Please ensure Javascript is enabled for purposes of website accessibility

Lyft Says It Can Be Profitable in Just 2 Years

By Evan Niu, CFA - Updated Oct 23, 2019 at 5:18PM

You’re reading a free article with opinions that may differ from The Motley Fool’s Premium Investing Services. Become a Motley Fool member today to get instant access to our top analyst recommendations, in-depth research, investing resources, and more. Learn More

That's a year earlier than analysts were expecting.

Shares of Lyft (LYFT 4.99%) jumped yesterday following remarks CEO Logan Green made at the WSJ Tech Live conference. One key concern that public investors have had since the ridesharing company went public in March is profitability, or lack thereof. Co-founder John Zimmer outlined a path to profitability over the summer, noting that rides are profitable in many markets while variable costs such as insurance continue to decline.

Still, lingering doubts have weighed on investor sentiment, with Lyft stock hitting fresh lows -- close to half the IPO price of $72 -- earlier this month. Here's what Green had to say.

Lyft sign

Image source: Lyft.

Black ink in two years

"We've never laid out our path to profitability, and we know that's a question on a lot of investors' minds," Green said. "So we are excited to now go on the record and say that we're going to be profitable on an adjusted EBITDA basis a year before analysts expect us to." The chief executive is confident that Lyft can hit that target in the fourth quarter of 2021 -- just two years away.

Green also noted that Lyft has over $3 billion in cash sitting on the balance sheet and that the team is executing well. "We need to build trust with a new class of investors and with two quarters beating expectations, we're excited for the next few quarters," Green added.

Both Lyft and chief rival Uber (UBER 3.09%) have been pulling back on incentives in recent months, a rare acknowledgment that competing solely on price has hurt the unit economics of the industry.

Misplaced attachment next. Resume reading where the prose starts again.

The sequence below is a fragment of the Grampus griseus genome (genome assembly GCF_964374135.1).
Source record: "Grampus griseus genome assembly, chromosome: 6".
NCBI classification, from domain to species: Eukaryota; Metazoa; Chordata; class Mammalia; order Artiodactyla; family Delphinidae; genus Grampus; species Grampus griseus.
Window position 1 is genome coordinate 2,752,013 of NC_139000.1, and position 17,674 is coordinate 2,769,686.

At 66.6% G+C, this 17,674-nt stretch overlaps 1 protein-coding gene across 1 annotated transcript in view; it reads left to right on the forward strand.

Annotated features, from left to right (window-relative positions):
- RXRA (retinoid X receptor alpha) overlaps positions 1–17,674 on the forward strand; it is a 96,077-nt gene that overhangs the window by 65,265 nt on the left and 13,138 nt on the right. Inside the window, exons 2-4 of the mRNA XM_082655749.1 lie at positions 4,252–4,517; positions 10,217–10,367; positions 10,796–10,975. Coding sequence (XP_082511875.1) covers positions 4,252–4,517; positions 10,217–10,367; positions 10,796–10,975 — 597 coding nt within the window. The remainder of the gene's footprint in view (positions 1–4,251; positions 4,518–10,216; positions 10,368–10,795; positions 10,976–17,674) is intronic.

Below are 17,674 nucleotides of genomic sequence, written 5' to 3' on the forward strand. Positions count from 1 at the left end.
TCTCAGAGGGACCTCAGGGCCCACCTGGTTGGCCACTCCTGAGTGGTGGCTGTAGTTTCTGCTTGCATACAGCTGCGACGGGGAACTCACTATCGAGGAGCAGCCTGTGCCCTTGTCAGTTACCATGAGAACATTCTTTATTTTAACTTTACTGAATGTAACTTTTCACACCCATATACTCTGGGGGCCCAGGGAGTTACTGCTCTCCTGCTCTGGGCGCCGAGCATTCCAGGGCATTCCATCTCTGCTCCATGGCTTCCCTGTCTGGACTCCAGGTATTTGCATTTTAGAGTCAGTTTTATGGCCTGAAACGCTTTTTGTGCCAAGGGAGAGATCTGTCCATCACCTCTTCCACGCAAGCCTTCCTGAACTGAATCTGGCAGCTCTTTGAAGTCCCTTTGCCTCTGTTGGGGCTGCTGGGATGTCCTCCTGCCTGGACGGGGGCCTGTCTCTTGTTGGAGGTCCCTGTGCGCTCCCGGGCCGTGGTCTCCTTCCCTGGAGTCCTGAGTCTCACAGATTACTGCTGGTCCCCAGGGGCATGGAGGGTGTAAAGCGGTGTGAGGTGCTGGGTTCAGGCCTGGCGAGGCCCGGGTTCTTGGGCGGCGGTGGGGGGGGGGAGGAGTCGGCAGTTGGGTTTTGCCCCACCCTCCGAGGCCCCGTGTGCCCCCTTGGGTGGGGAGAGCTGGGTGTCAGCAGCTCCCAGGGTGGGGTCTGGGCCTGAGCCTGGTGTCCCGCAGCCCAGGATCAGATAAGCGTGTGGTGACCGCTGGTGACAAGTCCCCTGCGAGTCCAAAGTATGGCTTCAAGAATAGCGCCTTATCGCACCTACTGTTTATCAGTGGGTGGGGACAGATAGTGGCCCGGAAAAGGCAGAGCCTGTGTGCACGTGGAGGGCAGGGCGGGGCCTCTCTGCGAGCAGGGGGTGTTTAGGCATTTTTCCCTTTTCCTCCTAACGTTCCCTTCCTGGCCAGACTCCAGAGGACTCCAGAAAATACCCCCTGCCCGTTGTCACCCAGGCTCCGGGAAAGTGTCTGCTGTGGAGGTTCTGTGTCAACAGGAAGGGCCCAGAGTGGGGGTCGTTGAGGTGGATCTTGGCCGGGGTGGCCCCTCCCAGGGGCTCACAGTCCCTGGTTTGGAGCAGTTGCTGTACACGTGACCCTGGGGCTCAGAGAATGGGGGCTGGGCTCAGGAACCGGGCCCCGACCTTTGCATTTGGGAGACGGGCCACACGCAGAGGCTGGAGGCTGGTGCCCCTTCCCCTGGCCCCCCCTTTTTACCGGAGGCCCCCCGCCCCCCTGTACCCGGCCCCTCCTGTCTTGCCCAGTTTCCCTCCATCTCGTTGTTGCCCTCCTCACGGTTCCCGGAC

After excluding a bunch of stuff

It's worth noting that Green is referring to Lyft's adjusted EBITDA, a non-GAAP metric that only paints part of the financial picture. The company burned through over $2.3 billion in adjusted EBITDA losses from 2016 to 2018, although to Lyft's credit, its adjusted EBITDA margin did improve.






$1.9 billion

$4.6 billion

$8.1 billion

Adjusted EBITDA

($665.5 million)

($696.1 million)

($943.5 million)

Adjusted EBITDA margin




Data source: Prospectus.

Compared to GAAP net losses, adjusted EBITDA excludes things like depreciation, amortization, stock-based compensation expense, income tax provisions, and changes to insurance reserves, among others. Stock-based compensation expenses in particular have jumped significantly following Lyft's IPO and now represent the biggest line item in that equation. Lyft has incurred over $1.15 billion in stock-based compensation expense in the first half of 2019, compared to $27.5 million from 2016 to 2018 combined.

The tech company posted adjusted EBITDA losses of $420.1 million in the first half of 2019 and expects full-year adjusted EBITDA losses of $850 million to $875 million.

Invest Smarter with The Motley Fool

Join Over 1 Million Premium Members Receiving…

  • New Stock Picks Each Month
  • Detailed Analysis of Companies
  • Model Portfolios
  • Live Streaming During Market Hours
  • And Much More
Get Started Now

Stocks Mentioned

Lyft, Inc. Stock Quote
Lyft, Inc.
$17.48 (4.99%) $0.83
Uber Technologies, Inc. Stock Quote
Uber Technologies, Inc.
$22.72 (3.09%) $0.68

*Average returns of all recommendations since inception. Cost basis and return based on previous market day close.

Related Articles

Motley Fool Returns

Motley Fool Stock Advisor

Market-beating stocks from our award-winning service.

Stock Advisor Returns
S&P 500 Returns

Calculated by average return of all stock recommendations since inception of the Stock Advisor service in February of 2002. Returns as of 05/26/2022.

Discounted offers are only available to new members. Stock Advisor list price is $199 per year.

Premium Investing Services

Invest better with The Motley Fool. Get stock recommendations, portfolio guidance, and more from The Motley Fool's premium services.